Clinical radiology

Clinical radiologists are doctors who use images to diagnose, treat and manage medical conditions and diseases. Clinical radiologists work as part of a close-knit team with radiographers. They also collaborate closely with other doctors and staff from a wide range of medical specialties, and offer specialist expertise and guidance.

This page provides useful information on the nature of the work, the common procedures/interventions, sub-specialties and other roles that may interest you.

Photo of x-ray

Nature of the work

Imaging is at the heart of modern medicine and is an essential part of many treatments. The clinical radiologist plays a vital role in swift and accurate diagnosis of many conditions.  The job involves problem solving – examining the anatomy, pathology, clinical history and previous imaging for the patient. Selecting the appropriate techniques for diagnosis and minimising radiation exposure are all part of the role.

Multidisciplinary team meetings are an everyday part of patient care and many will have a clinical radiologist present. Their expert opinion is highly valued and respected throughout the clinical environment.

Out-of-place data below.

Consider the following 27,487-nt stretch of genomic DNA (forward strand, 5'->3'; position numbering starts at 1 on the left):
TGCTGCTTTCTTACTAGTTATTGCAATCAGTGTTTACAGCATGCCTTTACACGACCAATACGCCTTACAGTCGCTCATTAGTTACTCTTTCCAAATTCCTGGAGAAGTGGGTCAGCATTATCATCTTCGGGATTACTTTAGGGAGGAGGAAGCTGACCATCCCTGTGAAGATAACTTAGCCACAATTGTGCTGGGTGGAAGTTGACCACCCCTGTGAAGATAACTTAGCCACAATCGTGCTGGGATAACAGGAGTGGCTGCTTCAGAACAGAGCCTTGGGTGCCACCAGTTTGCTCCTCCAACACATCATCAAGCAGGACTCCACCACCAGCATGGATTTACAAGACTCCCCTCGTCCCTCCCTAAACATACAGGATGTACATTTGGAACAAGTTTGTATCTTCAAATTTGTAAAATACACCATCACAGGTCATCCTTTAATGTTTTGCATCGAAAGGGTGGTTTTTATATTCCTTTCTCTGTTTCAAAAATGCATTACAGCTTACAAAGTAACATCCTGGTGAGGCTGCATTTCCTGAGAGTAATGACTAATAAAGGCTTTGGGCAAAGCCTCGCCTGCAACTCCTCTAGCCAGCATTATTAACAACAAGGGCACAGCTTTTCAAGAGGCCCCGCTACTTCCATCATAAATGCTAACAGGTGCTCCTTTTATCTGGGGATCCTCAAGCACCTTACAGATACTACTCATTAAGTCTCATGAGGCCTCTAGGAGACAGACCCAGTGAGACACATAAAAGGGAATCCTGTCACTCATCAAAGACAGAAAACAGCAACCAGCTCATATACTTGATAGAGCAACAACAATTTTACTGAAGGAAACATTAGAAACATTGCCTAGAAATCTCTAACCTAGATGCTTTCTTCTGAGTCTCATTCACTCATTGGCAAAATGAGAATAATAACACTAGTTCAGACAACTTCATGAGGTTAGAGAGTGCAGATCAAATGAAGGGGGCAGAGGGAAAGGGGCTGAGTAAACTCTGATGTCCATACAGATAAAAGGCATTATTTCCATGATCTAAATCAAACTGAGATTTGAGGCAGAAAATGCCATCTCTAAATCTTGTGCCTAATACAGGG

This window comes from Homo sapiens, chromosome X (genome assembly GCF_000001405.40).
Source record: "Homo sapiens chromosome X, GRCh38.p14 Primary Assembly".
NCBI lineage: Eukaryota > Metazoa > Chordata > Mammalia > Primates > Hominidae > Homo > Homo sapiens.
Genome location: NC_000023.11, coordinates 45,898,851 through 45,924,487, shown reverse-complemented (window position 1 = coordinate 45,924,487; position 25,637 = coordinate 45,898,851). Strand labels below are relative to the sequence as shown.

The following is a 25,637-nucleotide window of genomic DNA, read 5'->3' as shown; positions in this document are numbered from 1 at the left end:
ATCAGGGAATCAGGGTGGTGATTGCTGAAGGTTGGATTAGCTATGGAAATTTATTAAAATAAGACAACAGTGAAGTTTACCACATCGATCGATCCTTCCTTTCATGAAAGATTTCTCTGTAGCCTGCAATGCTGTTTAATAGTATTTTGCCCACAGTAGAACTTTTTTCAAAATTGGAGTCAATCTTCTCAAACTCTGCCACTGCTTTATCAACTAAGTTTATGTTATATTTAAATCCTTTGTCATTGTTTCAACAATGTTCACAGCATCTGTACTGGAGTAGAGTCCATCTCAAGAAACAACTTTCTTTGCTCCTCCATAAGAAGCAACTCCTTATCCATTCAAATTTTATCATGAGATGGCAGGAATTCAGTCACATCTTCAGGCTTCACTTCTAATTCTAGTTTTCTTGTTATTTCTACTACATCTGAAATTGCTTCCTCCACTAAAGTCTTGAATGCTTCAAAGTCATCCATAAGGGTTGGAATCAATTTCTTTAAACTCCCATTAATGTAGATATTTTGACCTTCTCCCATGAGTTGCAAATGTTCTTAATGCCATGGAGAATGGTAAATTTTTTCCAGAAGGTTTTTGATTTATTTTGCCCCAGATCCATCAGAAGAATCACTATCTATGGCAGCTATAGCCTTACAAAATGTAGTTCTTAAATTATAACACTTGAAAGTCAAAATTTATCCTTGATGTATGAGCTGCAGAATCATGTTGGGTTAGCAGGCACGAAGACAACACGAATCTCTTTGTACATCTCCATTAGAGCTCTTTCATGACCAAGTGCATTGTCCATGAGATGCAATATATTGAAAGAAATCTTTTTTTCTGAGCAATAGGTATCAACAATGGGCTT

Clinical oncologists (rather than radiologists) use radiotherapy to treat tumours (see separate article).

Clinical radiologists use various imaging techniques including:

"Radiologists have a vital role to play in diagnosis". Dr Jackie Hughes is a consultant radiologist at Addenbrooke’s Hospital NHS Foundation Trust in Cambridge.

Read Jackie’s story

Common procedures/interventions

Clinical radiology has been at the forefront of minimally invasive techniques. This is known as interventional radiology and clinicians use guided procedures to diagnose and treat diseases in almost every organ system. X-ray, ultrasound, MRI and CT are used to guide and direct a wide variety of interventional treatments throughout the body. These minimally invasive techniques reduce infection rates and have shorter recovery times. The procedures are often performed as day surgery, or might involve an overnight stay for the patient.

There are many interventional techniques which include:


The only sub-specialty that is recognised by the GMC is interventional radiology.

However, there are various areas of special interest within clinical radiology which include:

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Other roles that may interest you

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